Trump celebrated the findings but did not appear ready to let the matter drop, calling the investigation "an illegal takedown that failed." He said that, "hopefully somebody's going to look at the other side," an apparent reference to Democrats.
Democratic calls for transparency on the Mueller report could set up a court battle with the Trump administration that could take months or years to resolve.
It's unclear what else is coming from Barr, though he states in the letter that he is working to make more information public. He said he will be consulting with Mueller to determine what else can be released. But whatever is provided is unlikely to be enough for Democrats, who have said they want all of Mueller's underlying evidence—including interviews, documents and material turned over to the grand jury.
Democrats have said they are willing to subpoena Mueller and Barr, if needed, to push for disclosure.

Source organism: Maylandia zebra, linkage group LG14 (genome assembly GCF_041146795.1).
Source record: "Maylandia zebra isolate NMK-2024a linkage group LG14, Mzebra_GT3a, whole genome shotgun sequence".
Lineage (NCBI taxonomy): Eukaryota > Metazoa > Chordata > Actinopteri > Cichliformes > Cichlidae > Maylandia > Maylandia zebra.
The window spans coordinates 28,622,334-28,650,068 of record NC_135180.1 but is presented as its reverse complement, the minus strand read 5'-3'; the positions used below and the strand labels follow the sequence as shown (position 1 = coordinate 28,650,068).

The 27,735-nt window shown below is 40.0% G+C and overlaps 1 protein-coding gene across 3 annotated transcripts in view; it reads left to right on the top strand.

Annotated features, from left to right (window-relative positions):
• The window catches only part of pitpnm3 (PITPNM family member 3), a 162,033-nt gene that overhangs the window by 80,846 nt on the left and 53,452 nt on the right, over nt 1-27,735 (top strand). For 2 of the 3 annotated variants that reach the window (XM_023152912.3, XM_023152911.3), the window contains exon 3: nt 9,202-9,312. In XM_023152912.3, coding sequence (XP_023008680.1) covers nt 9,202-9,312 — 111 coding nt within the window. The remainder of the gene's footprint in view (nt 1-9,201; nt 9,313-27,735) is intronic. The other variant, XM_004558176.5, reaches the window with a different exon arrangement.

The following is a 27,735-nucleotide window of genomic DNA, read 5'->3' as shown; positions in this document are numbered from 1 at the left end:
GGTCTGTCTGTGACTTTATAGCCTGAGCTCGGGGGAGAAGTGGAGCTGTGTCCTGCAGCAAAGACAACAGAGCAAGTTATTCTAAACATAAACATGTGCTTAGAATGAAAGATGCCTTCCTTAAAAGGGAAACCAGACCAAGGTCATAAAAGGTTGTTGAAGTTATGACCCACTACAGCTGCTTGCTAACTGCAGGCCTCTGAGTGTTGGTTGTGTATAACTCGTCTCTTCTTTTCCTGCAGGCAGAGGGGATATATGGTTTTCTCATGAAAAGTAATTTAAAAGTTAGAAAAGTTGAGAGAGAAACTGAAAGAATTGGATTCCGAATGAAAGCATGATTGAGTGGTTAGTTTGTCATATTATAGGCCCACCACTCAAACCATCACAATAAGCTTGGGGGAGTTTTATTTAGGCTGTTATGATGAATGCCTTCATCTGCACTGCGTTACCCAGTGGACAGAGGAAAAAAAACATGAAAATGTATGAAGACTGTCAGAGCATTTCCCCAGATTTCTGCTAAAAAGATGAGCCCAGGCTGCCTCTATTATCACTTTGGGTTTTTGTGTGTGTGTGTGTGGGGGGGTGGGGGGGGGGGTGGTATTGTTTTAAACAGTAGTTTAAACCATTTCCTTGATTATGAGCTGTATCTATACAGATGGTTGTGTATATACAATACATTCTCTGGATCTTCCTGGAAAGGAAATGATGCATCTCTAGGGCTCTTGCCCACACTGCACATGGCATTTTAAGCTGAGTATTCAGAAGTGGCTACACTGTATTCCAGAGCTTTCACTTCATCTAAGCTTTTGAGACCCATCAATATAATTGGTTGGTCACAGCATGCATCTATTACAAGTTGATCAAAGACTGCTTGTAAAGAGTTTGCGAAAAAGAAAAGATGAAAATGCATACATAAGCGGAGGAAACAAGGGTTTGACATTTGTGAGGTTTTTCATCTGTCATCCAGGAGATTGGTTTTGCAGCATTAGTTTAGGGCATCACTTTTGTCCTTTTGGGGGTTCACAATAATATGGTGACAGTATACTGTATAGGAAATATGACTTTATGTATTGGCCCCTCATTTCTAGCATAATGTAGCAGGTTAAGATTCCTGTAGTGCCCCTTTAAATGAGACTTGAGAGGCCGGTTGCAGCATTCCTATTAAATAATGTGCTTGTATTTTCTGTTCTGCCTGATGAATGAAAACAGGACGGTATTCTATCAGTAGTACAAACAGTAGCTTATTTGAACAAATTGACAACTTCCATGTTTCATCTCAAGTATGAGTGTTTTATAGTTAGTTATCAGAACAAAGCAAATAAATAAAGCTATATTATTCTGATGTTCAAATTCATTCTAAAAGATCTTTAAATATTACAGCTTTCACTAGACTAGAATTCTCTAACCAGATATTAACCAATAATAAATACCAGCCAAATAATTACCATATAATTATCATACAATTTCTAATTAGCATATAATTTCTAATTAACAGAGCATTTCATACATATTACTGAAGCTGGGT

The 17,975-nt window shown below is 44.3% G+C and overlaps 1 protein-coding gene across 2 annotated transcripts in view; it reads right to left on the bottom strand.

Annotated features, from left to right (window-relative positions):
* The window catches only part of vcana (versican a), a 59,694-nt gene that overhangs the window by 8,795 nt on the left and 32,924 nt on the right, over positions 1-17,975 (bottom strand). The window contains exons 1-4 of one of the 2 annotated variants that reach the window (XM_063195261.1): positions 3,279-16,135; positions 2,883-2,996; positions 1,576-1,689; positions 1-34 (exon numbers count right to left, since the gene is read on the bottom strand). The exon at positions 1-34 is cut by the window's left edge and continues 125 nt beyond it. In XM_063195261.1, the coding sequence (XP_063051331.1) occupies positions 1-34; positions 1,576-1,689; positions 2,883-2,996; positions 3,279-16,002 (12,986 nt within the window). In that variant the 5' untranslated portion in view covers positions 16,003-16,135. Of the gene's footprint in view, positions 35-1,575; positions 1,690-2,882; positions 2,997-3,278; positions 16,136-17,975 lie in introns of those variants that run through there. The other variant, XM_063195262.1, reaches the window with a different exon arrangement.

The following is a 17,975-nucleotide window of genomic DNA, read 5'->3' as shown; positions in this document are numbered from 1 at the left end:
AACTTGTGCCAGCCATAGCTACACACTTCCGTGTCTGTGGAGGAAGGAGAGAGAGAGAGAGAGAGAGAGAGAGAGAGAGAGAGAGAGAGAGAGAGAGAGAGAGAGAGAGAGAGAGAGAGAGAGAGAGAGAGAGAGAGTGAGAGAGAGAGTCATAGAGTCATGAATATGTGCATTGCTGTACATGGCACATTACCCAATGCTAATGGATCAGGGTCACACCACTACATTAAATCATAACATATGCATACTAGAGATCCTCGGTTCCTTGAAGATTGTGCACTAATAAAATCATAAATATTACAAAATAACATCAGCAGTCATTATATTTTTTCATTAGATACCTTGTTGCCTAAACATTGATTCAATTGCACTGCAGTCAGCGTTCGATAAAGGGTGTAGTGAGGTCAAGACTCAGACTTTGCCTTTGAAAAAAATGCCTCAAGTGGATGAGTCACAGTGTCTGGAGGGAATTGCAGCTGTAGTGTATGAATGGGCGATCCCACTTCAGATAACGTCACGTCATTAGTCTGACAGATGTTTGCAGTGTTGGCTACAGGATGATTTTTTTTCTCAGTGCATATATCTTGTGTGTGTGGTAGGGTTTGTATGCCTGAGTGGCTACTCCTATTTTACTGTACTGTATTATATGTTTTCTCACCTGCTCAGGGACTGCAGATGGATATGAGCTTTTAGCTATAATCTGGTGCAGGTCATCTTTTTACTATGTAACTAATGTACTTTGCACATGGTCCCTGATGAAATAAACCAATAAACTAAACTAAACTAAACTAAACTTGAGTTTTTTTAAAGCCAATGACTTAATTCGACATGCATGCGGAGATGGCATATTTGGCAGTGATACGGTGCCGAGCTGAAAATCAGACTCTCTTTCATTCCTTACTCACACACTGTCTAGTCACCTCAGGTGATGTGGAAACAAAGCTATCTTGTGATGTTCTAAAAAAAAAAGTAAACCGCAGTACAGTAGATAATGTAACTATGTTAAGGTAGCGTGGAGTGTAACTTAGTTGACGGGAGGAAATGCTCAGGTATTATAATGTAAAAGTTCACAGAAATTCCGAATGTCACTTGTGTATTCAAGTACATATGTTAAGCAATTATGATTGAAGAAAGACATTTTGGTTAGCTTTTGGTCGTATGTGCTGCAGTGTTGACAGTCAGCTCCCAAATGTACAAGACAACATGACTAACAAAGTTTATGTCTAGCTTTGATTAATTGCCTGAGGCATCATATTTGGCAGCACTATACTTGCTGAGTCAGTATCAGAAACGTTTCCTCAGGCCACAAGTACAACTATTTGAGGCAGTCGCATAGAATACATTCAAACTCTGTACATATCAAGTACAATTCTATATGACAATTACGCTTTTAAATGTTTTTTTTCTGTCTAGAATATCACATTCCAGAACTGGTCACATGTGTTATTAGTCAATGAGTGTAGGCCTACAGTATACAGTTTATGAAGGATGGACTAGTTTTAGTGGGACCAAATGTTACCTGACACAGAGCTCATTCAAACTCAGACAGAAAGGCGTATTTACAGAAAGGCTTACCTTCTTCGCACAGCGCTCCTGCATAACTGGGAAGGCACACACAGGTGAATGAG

Though Trump himself has said the report should be made public, it's not clear whether the administration would fight subpoenas for testimony or block the transmission of grand jury material.
If the administration decides to fight, lawmakers could ask federal courts to step in and enforce a subpoena. A court fight could, in theory, reach the Supreme Court.
In the meantime, Democrats will keep the focus on full transparency.
"I don't want a summary of the Mueller report," tweeted Vermont Sen. Bernie Sanders, a Democratic presidential candidate. "I want the whole damn report."